Showing posts with label UDP. Show all posts
Showing posts with label UDP. Show all posts

Saturday, July 11, 2015

What is the Difference between TCP and UDP Protocols ?

TCP  Transmission Control Protocol 

UDP 
User Datagram Protocol

TCP is connection-oriented protocol. and UDP is connectionless protocol.
TCP Data is read as a "stream,"  and in UDP Packets are sent as "Packets" (individually).
* TCP guarantees that will reach the destination. But UDP won't guarantees.
* UDP is faster for sending small amounts of data since no connection setup is required, The data can be     sent in less time then it takes for TCP to establish a connection.

Difference between TCP and UDP

TCP
UDP
Reliability: TCP is connection-oriented protocol. When a file or message send it will get delivered unless connections fails. If connection lost, the server will request the lost part. There is no corruption while transferring a message.
Reliability: UDP is connectionless protocol. When you a send a data or message, you don't know if it'll get there, it could get lost on the way. There may be corruption while transferring a message.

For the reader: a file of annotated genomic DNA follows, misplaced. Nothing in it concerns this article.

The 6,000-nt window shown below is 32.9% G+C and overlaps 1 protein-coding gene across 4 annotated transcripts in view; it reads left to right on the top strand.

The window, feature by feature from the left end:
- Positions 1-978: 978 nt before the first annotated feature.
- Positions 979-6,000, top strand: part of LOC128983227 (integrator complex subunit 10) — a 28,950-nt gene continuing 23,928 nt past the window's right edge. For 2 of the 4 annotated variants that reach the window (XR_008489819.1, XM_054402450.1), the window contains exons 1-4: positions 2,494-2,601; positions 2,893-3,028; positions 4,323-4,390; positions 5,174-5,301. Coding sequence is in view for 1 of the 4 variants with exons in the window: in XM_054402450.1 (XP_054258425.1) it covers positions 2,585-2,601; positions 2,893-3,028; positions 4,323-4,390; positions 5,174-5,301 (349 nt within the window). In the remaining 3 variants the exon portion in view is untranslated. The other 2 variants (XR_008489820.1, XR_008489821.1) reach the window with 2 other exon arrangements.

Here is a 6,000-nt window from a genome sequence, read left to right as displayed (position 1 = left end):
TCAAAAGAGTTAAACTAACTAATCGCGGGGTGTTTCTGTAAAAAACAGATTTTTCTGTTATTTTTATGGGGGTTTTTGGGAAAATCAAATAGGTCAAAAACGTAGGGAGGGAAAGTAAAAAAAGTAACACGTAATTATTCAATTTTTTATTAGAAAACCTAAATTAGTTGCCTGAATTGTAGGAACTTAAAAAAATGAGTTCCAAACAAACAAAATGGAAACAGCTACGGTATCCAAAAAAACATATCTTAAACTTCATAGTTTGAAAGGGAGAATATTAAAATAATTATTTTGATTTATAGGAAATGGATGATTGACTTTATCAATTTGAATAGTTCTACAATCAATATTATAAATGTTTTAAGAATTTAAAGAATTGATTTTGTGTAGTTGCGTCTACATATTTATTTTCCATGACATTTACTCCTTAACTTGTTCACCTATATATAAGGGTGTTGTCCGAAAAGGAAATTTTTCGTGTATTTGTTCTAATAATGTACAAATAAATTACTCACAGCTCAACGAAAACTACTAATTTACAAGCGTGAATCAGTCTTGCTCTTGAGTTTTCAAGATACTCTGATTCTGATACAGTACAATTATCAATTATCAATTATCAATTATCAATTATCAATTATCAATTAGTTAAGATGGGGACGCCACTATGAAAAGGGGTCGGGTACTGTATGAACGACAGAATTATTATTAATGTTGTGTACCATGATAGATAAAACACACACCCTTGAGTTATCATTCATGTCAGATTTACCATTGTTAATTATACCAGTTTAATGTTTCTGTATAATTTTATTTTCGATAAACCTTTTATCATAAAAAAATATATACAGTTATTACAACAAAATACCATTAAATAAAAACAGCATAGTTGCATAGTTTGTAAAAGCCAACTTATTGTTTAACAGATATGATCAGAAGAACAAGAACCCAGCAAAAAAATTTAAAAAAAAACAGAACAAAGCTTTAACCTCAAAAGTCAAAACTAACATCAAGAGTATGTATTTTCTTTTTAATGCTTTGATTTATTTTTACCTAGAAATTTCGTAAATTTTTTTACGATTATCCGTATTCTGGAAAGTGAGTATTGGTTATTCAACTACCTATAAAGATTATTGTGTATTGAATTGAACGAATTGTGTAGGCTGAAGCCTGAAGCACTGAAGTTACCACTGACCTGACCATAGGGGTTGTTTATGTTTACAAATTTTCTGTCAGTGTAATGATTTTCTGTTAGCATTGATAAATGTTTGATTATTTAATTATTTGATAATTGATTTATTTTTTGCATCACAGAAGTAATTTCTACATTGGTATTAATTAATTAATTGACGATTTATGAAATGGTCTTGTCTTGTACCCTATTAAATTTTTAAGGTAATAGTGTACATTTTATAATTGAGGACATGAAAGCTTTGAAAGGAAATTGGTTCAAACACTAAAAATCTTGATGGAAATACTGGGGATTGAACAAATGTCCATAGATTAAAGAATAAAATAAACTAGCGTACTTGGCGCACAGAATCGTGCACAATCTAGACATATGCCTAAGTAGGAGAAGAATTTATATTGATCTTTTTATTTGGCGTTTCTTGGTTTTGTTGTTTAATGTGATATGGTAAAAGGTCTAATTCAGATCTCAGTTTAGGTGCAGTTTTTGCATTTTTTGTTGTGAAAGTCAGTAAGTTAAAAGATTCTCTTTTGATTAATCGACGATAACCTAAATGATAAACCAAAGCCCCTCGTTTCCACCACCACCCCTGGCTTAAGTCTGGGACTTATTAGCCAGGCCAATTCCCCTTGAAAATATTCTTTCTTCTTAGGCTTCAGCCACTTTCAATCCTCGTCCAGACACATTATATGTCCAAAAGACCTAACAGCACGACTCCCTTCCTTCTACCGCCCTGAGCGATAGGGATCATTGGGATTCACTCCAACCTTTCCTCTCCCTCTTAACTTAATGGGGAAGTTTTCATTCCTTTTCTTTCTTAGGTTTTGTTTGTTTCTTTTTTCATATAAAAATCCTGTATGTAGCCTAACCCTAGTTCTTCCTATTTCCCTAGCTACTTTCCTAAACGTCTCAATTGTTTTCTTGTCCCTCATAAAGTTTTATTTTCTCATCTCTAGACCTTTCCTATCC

Ordered: If you send two messages along a connection, one after the other, you know the first message will get there first. You don't have to worry about data arriving in the wrong order.
Ordered: If you send two messages out, you don't know what order they'll arrive in i.e. no ordered
Heavyweight: - when the low level parts of the TCP "stream" arrive in the wrong order, resend requests have to be sent, and all the out of sequence parts have to be put back together, so requires a bit of work to piece together.
Lightweight: No ordering of messages, no tracking connections, etc. It's just fire and forget! This means it's a lot quicker, and the network card / OS have to do very little work to translate the data back from the packets.
Streaming: Data is read as a "stream," with nothing distinguishing where one packet ends and another begins. There may be multiple packets per read call.
Datagrams: Packets are sent individually and are guaranteed to be whole if they arrive. One packet per one read call.
Examples: World Wide Web (Apache TCP port 80), e-mail (SMTP TCP port 25 Postfix MTA), File Transfer Protocol (FTP port 21) and Secure Shell (OpenSSH port 22) etc.
Examples: Domain Name System (DNS UDP port 53), streaming media applications such as IPTV or movies, Voice over IP (VoIP), Trivial File Transfer Protocol (TFTP) and online multiplayer games etc